Monday, May 9, 2016

Building Your Own Blue Zone

One aspect of the University of Maryland internship that sets us apart from others is our concentration in information technology.  During March and April, I rotated at Wellness Corporate Solutions in Bethesda, Maryland for one of my technology rotations.  Wellness is a provider of customized wellness solutions to public and private sector companies.  Their goal is to help develop and support workplace wellness  that encourage healthy life choices in and outside of the workplace.  Services and programs include biometric screenings, health coaching, health informatics, and full circle wellness.  Full circle wellness incorporates a well employee portal, program management, customized incentive programs, and wellness campaigns.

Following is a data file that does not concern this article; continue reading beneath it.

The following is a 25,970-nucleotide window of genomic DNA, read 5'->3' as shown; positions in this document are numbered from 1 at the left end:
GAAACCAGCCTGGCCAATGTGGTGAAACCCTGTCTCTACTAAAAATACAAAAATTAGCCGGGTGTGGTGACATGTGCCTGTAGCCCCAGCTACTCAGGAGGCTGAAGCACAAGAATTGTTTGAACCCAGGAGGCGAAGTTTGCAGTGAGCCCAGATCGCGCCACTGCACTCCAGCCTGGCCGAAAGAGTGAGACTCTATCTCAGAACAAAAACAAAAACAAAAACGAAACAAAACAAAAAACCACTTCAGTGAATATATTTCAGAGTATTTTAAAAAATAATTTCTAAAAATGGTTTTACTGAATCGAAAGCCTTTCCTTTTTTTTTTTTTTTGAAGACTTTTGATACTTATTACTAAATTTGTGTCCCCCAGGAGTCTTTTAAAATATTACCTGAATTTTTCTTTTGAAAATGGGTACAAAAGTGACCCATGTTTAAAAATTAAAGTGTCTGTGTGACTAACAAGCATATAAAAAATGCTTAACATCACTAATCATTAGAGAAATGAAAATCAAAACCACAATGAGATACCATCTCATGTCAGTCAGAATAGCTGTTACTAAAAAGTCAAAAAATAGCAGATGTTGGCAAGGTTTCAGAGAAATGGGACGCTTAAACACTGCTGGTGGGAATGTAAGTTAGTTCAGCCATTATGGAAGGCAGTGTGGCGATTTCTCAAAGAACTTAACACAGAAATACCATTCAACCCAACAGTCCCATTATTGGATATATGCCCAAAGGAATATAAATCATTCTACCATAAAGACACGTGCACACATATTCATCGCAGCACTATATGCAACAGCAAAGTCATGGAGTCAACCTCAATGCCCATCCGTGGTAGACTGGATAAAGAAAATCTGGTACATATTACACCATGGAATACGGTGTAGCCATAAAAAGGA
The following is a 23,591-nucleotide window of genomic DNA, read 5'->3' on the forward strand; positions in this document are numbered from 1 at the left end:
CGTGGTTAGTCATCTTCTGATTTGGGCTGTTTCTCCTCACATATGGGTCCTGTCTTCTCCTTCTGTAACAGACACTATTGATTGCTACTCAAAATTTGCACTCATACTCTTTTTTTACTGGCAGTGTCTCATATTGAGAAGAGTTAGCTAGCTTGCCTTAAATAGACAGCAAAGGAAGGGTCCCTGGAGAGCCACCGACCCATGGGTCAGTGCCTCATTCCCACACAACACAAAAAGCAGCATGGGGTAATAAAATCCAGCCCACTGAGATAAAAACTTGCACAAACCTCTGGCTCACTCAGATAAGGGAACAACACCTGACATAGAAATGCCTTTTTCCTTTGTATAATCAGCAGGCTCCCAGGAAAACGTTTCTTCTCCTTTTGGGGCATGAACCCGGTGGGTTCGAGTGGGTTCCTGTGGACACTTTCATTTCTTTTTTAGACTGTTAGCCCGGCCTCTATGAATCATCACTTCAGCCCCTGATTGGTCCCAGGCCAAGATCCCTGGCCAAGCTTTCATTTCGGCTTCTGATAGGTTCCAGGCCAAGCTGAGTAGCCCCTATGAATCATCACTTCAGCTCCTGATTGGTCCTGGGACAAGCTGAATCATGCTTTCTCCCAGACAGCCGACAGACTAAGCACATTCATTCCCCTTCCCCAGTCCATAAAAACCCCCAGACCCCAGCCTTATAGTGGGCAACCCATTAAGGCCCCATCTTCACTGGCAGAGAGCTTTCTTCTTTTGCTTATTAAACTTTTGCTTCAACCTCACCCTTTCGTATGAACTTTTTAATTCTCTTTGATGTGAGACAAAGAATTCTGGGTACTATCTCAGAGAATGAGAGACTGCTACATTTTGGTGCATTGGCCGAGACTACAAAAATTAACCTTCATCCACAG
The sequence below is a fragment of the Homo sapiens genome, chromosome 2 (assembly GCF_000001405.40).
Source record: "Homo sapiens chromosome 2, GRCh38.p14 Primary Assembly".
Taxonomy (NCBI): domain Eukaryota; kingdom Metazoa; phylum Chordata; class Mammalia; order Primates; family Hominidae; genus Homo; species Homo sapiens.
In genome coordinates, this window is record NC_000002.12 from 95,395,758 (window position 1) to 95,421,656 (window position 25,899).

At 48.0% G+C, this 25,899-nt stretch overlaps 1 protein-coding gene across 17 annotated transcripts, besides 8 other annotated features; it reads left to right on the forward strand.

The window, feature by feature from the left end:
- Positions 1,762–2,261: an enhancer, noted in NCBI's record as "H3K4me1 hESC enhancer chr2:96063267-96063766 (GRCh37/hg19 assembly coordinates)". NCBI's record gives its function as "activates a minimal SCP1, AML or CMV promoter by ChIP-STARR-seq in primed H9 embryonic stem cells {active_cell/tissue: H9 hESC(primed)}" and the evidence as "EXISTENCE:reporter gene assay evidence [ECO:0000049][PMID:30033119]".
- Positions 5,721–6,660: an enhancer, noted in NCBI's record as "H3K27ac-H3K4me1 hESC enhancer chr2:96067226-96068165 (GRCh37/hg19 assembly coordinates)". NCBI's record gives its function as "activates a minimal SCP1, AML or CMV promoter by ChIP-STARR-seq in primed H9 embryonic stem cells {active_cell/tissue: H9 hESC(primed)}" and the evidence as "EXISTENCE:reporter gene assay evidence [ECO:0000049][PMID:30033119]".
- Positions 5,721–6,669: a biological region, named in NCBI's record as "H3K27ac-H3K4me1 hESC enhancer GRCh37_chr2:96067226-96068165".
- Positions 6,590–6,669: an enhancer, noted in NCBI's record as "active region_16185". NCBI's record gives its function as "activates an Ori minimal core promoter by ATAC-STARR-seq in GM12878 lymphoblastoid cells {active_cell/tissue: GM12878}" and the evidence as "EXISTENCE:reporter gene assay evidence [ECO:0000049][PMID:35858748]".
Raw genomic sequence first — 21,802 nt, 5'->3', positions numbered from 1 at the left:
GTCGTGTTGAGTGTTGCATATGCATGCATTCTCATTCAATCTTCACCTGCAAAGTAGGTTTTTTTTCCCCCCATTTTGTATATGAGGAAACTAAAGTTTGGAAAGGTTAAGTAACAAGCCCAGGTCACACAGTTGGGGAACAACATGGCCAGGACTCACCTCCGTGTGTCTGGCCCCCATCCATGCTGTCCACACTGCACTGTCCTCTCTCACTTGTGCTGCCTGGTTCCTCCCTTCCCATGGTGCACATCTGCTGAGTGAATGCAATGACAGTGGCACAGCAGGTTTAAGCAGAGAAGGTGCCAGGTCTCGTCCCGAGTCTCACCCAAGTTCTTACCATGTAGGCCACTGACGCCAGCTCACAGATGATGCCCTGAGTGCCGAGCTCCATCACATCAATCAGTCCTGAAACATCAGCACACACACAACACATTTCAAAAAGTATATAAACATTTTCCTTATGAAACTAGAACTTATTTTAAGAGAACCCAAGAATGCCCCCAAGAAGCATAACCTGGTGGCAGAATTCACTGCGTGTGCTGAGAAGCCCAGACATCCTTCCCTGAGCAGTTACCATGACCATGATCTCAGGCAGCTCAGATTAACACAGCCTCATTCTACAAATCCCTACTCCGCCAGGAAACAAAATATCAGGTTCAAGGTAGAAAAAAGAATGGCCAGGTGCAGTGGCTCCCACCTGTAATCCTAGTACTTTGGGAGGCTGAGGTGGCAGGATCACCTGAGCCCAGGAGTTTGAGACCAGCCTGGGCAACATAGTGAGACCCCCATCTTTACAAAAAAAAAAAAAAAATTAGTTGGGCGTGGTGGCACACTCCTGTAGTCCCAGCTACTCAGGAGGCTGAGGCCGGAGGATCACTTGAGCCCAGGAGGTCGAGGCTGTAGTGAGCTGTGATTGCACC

During my time at Wellness I was able to observe many ways they use technology to develop a workplace culture that helps put wellness at the forefront.  I had the opportunity to write blogs and newletters to be used for employee education material.  I also researched and put together a package of educational material in Spanish focusing on MyPlate, hypertension, diabetes, and healthy eating.  One of my major assignments was developing a presentation on "Healthy Aging".  While researching for my presentation, Juliet Rodman, the Co-Founder and Chief Wellness Officer of Wellness Corporate Solutions, introduced me to "The Blue Zones".  This is a book written by author and researcher, Dan Buettner.  He spent time traveling the world finding areas that seem to have found the secret to longevity and quality of life.